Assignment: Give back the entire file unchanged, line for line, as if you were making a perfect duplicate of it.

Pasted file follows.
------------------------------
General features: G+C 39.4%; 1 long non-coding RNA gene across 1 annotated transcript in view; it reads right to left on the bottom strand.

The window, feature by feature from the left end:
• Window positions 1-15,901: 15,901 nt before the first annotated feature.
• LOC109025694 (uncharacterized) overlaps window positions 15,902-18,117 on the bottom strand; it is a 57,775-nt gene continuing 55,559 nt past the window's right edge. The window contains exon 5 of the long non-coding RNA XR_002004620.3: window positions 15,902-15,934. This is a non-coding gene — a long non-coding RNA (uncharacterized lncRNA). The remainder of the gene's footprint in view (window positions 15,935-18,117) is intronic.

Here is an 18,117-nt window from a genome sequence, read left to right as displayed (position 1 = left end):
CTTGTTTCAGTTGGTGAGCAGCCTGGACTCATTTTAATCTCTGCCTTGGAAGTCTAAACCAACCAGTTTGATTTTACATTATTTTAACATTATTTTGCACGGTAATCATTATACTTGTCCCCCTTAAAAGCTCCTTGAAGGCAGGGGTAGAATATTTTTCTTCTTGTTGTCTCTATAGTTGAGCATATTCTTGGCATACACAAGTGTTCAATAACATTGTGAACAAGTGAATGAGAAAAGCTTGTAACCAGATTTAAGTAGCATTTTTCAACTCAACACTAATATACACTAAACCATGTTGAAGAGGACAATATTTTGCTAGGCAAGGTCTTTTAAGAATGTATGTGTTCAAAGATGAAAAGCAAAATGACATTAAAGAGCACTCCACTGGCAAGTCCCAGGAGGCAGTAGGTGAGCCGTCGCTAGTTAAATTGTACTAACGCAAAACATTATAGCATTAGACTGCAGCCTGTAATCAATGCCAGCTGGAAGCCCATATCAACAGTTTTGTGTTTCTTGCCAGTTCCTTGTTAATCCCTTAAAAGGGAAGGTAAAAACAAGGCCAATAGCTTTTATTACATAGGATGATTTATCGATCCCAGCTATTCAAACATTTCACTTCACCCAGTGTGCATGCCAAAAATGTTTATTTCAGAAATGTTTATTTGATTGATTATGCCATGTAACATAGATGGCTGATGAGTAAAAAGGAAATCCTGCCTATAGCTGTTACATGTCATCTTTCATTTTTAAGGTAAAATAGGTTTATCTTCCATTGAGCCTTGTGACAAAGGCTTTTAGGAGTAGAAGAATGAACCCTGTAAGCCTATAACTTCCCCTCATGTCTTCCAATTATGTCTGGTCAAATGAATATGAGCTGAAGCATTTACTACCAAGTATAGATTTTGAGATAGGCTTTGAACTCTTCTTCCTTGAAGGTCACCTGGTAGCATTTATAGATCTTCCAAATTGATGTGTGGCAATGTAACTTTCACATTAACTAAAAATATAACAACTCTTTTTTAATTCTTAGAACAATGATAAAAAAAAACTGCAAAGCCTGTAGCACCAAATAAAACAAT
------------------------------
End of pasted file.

General features: G+C 39.4%; 1 long non-coding RNA gene across 1 annotated transcript in view; it reads right to left on the bottom strand.

The window, feature by feature from the left end:
• Window positions 1-15,901: 15,901 nt before the first annotated feature.
• LOC109025694 (uncharacterized) overlaps window positions 15,902-18,117 on the bottom strand; it is a 57,775-nt gene continuing 55,559 nt past the window's right edge. The window contains exon 5 of the long non-coding RNA XR_002004620.3: window positions 15,902-15,934. This is a non-coding gene — a long non-coding RNA (uncharacterized lncRNA). The remainder of the gene's footprint in view (window positions 15,935-18,117) is intronic.

Here is an 18,117-nt window from a genome sequence, read left to right as displayed (position 1 = left end):
CTTGTTTCAGTTGGTGAGCAGCCTGGACTCATTTTAATCTCTGCCTTGGAAGTCTAAACCAACCAGTTTGATTTTACATTATTTTAACATTATTTTGCACGGTAATCATTATACTTGTCCCCCTTAAAAGCTCCTTGAAGGCAGGGGTAGAATATTTTTCTTCTTGTTGTCTCTATAGTTGAGCATATTCTTGGCATACACAAGTGTTCAATAACATTGTGAACAAGTGAATGAGAAAAGCTTGTAACCAGATTTAAGTAGCATTTTTCAACTCAACACTAATATACACTAAACCATGTTGAAGAGGACAATATTTTGCTAGGCAAGGTCTTTTAAGAATGTATGTGTTCAAAGATGAAAAGCAAAATGACATTAAAGAGCACTCCACTGGCAAGTCCCAGGAGGCAGTAGGTGAGCCGTCGCTAGTTAAATTGTACTAACGCAAAACATTATAGCATTAGACTGCAGCCTGTAATCAATGCCAGCTGGAAGCCCATATCAACAGTTTTGTGTTTCTTGCCAGTTCCTTGTTAATCCCTTAAAAGGGAAGGTAAAAACAAGGCCAATAGCTTTTATTACATAGGATGATTTATCGATCCCAGCTATTCAAACATTTCACTTCACCCAGTGTGCATGCCAAAAATGTTTATTTCAGAAATGTTTATTTGATTGATTATGCCATGTAACATAGATGGCTGATGAGTAAAAAGGAAATCCTGCCTATAGCTGTTACATGTCATCTTTCATTTTTAAGGTAAAATAGGTTTATCTTCCATTGAGCCTTGTGACAAAGGCTTTTAGGAGTAGAAGAATGAACCCTGTAAGCCTATAACTTCCCCTCATGTCTTCCAATTATGTCTGGTCAAATGAATATGAGCTGAAGCATTTACTACCAAGTATAGATTTTGAGATAGGCTTTGAACTCTTCTTCCTTGAAGGTCACCTGGTAGCATTTATAGATCTTCCAAATTGATGTGTGGCAATGTAACTTTCACATTAACTAAAAATATAACAACTCTTTTTTAATTCTTAGAACAATGATAAAAAAAAACTGCAAAGCCTGTAGCACCAAATAAAACAAT